When making the claim that all men would abuse the power of the ring of Gyges for their own personal gain Glaucon makes several assumptions about humanity. First he is assuming that all of humanity shares his opinion that justice is only good for escaping punishment or suffering. If a man who truly valued justice for its own merit came to posses the ring of Gyges he would immediately do whatever was in his power to prevent the ring from falling into the hands of those who would use the ring to commit acts of injustice. Glaucon also assumes that anyone who decided to use the ring would only use it for his or her own personal gain. Someone could use the power of the ring of Gyges to fight injustices rather than create more injustices. Where one man might see the ring as an opportunity to take whatever he desired another man could see it as a responsibility to use the ring to make the world a better, and safer world. Glaucon assumes all men would take the path of injustice and that is not the case. Glaucon makes another assumption that all men have the stomach to do evil things. Gyges may have been capable of going from a mild-mannered shepherd one day and then becoming a murderer, a thief, and an adulterer overnight, but it is quite a stretch to say that any man could do the same. People can feel guilt over their actions even when they know that there is no chance that they will get caught. There is a chance that the next morning when Gyges wakes up in the King’s bed next to the Queen he feels great remorse for his actions and turns himself in and confesses his crimes. For any other man who possessed the ring, there is a chance that the guilt could prevent him from committing any of the same crimes that Gyges committed in the first place.

The Author J.R.R. Tolkien offers a counter example to the Ring of Gyges in his series The Lord of The Rings. Tolkien, an author from the early twentieth century, wrote three books detailing the journey of a young hobbit named Frodo who finds a ring of great power and goes on a quest to destroy the ring at great personal risk. Frodo does not set out on this quest alone he has the help of some other hobbits, a few men, an elf, a wizard, and a dwarf. Frodo’s ring has the same power Gyges’ ring. Frodo can slip on the ring and become invisible to everyone around him, but when Frodo does this he becomes exposed to Sauron . Frodo uses the ring several times to escape from Sauron’s armies, but he does not succumb to the power of the ring or give in to the temptation to use it for personal gain. Tolkien gives us an example of a hobbit that has succumbed to the power of the ring his name is Gollum. Gollum used to be a normal hobbit named Smeagol, but when he discovered the ring he became obsessed with it and its power. Gollum is depicted as pale, slimy, miserable creature that hardly looks like a hobbit anymore. His obsession with the ring caused him to forsake his own health, grooming, and other basic needs to solely focus on his “precious”. Frodo eventually is able to destroy the ring and the evil power that lived inside the ring without becoming corrupted by its power.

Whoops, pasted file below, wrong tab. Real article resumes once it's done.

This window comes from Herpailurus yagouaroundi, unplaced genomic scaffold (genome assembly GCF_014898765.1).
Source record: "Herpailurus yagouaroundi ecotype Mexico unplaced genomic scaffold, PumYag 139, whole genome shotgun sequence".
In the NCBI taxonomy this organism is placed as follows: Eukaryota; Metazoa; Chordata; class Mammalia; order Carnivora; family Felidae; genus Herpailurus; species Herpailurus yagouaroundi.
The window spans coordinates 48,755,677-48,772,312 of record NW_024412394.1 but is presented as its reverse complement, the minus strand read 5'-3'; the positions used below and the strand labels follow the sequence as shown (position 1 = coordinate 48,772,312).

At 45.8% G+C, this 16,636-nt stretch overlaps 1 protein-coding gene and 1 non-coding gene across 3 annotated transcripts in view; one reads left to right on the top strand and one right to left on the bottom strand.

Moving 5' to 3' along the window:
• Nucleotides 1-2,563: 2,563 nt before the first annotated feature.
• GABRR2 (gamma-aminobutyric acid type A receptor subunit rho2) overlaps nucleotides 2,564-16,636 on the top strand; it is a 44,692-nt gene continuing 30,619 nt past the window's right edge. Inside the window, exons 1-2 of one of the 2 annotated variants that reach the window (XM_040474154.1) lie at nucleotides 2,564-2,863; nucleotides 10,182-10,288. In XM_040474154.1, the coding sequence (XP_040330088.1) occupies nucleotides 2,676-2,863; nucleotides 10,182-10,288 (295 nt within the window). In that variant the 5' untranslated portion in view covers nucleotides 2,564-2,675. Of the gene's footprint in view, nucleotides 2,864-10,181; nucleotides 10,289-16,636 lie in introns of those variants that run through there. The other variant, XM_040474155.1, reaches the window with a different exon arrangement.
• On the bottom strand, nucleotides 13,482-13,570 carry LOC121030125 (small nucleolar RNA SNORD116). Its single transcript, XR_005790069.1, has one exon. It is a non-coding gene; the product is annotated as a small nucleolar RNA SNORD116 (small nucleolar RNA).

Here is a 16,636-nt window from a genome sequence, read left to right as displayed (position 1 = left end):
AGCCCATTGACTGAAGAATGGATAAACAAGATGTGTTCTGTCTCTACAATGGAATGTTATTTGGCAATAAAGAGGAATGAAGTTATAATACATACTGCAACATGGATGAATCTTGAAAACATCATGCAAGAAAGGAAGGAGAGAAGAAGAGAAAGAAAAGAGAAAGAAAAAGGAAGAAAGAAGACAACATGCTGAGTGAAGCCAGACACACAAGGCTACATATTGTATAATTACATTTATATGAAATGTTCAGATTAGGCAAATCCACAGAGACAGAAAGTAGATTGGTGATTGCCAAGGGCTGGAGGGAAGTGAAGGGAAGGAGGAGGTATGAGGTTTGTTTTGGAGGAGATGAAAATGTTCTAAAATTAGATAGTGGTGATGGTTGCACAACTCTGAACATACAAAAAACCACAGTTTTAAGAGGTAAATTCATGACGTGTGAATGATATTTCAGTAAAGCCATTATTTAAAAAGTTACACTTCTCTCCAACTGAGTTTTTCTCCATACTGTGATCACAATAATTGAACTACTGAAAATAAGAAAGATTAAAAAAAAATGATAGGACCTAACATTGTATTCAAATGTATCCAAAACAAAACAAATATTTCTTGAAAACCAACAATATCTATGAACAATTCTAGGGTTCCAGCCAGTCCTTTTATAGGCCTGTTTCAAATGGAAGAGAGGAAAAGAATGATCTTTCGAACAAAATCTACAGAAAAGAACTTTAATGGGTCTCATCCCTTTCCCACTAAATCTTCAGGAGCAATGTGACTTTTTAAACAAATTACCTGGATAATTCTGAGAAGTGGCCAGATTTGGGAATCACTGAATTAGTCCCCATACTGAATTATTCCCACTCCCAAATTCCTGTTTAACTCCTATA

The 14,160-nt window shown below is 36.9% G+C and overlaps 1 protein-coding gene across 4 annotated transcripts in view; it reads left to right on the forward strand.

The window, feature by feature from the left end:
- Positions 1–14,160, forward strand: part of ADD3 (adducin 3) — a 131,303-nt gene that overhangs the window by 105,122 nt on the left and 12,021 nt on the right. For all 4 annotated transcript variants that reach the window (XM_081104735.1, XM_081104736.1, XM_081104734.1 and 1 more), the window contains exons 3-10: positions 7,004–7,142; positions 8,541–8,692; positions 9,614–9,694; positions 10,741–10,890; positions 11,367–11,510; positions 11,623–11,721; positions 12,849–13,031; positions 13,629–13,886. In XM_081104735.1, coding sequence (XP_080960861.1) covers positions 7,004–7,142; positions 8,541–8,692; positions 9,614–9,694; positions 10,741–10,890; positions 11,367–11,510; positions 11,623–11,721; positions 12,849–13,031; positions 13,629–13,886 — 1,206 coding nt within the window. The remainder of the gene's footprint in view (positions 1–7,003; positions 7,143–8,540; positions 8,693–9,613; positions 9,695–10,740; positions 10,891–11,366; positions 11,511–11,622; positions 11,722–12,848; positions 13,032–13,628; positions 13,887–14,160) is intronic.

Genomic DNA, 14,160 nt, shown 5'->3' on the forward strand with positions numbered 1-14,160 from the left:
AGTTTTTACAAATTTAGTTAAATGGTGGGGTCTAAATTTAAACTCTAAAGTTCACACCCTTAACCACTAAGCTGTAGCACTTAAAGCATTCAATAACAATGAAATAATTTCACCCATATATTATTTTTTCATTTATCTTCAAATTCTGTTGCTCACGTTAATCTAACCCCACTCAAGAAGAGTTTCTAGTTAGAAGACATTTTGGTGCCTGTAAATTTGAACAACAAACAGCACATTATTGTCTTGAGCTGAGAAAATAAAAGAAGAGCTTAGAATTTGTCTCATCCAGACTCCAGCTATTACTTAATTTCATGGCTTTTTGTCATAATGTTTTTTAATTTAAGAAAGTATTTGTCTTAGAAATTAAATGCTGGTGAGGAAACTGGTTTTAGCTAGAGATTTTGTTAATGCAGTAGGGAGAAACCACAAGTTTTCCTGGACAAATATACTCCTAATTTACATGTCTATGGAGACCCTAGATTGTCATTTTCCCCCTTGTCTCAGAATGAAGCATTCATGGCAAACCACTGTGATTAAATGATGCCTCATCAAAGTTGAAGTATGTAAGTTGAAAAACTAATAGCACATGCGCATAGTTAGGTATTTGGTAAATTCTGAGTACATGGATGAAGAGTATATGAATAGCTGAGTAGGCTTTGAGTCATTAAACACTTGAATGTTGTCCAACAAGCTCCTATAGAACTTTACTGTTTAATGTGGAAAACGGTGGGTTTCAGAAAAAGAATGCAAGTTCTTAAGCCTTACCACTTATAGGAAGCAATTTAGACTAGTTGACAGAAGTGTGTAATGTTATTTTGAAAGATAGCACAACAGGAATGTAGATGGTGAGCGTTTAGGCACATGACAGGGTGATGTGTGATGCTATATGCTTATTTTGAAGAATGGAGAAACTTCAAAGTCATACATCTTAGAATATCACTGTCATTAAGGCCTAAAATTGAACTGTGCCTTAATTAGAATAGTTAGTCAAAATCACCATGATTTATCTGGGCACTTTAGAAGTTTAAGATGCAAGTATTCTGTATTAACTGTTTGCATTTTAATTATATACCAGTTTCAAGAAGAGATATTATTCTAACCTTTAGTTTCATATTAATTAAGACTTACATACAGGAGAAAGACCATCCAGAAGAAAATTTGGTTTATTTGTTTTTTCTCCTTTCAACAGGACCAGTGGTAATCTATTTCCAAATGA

Frodo and Gollum serve as two examples of what could happen to someone is possession of such a power. Frodo saw the ring as something that was evil and the only solution was to do whatever it took to destroy the ring. Frodo took the ring on as his personal burden, and while he had help on his journey he was responsible for ridding the word of that evil. The burden of the ring weighed heavily on Frodo, but he was able to complete his mission. Gollum saw the ring and all its power as something too be lusted after. Gollum became corrupted by the ring and let it consume him to the point where he lost all of who he was until his obsession over the ring was the only thing he had left.